Pastels – Pastels are popular because they tend to blend with the popular colours of the season.  They can be used in designs and products and will mix and match or blend with anything.  The softer shades blend easily with primary colours, which tend to make the buying decision easier for the customer.

MIdas Phase 4A low res

 Surviving naturally

Times have changed and innovation is driving the world’s economy. Dr Philip E. Humbert or email  says:

“To achieve your unique version of success, follow your heart. You become great by being exactly and uniquely yourself. This is a call for more eccentrics, more individuals, and more creative, unrepentant adventurers. Go where your heart and your instincts lead you. Instead of following the “normal” highway, blaze a new path and leave a trail for others to follow.” 

 Innovation is to bring in new things or methods. If there is anything I’ve manage to learn from my multiple decades of life is that we all have unique gifts to offer each other and each of our life experiences are well worth sharing. Possibly many of us who aspire to be a successful artist or writer have at least once expressed the words ‘I can’t even draw a straight line,’ or ‘I can’t string two words together’ in frustration By virtue of a deft mind and or hand the way you paint may be determined by what you paint and the way you write might be determined by your life experiences and what you read.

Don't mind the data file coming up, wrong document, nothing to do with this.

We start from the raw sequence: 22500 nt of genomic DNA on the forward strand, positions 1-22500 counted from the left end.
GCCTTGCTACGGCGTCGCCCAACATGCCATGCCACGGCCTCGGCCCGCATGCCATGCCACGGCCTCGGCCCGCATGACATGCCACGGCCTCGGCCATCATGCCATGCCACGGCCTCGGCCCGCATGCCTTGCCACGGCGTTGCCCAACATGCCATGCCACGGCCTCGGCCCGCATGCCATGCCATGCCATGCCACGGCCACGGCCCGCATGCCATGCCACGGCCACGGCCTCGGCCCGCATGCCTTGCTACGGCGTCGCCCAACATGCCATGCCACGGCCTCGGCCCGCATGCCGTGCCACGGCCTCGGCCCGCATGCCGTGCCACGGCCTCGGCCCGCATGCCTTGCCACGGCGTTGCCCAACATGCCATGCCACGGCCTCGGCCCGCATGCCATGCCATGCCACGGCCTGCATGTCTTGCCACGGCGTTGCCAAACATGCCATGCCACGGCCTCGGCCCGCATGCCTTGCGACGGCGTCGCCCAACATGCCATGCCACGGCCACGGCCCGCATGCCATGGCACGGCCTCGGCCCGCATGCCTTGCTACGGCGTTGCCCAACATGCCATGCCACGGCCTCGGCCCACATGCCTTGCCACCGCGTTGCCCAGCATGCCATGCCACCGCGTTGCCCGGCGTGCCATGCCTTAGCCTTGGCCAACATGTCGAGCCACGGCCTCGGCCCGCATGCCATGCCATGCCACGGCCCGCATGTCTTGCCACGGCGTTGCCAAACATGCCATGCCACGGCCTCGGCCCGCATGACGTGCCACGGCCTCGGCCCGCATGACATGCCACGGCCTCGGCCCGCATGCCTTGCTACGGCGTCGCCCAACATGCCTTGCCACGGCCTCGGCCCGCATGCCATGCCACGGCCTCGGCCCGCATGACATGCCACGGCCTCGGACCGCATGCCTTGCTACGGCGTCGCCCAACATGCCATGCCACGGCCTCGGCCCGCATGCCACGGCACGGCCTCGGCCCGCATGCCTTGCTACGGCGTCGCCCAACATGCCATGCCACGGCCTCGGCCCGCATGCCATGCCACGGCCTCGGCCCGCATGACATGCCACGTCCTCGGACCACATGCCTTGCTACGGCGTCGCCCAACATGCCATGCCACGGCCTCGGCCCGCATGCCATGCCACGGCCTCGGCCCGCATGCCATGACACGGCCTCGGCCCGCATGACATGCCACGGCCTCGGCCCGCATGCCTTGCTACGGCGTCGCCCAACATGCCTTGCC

We all have individual likes and dislikes, but we don’t have to be touted to be better than someone else to be considered successful in our endeavours. Nor do we have to duplicate what others do. The key to being successful is not only working hard at what you love but finding a technique which suits your particular artistic style.

 Midas Final Phase 2A low res

Successful reproduction

The secret of all effective artwork’s is not new words and pictures, but paralleling all the familiar words and pictures we love into new relationships

2 Responses

  1. Willa Frayser
    | Reply

    This was most interesting following the story and the creation of my painting of Midas! It really shows how paintings (or words) are layered to get the desired effect. Many people don’t really know how we get from point “A” to point “B”, but these photos really illustrate this process!! I so enjoyed creating this painting for you Carmel of your lovely Midas – and I hope everyone enjoys seeing the creative process!

    Thank you and love and hugs,
    Willa Frayser, International Equine Artist

  2. Carmel Rowley
    | Reply

    I agree Willa and he is on the wall smiling at me everyday.
    I’m very blessed to have you and your glorious artwork in my life.
    Love Carmel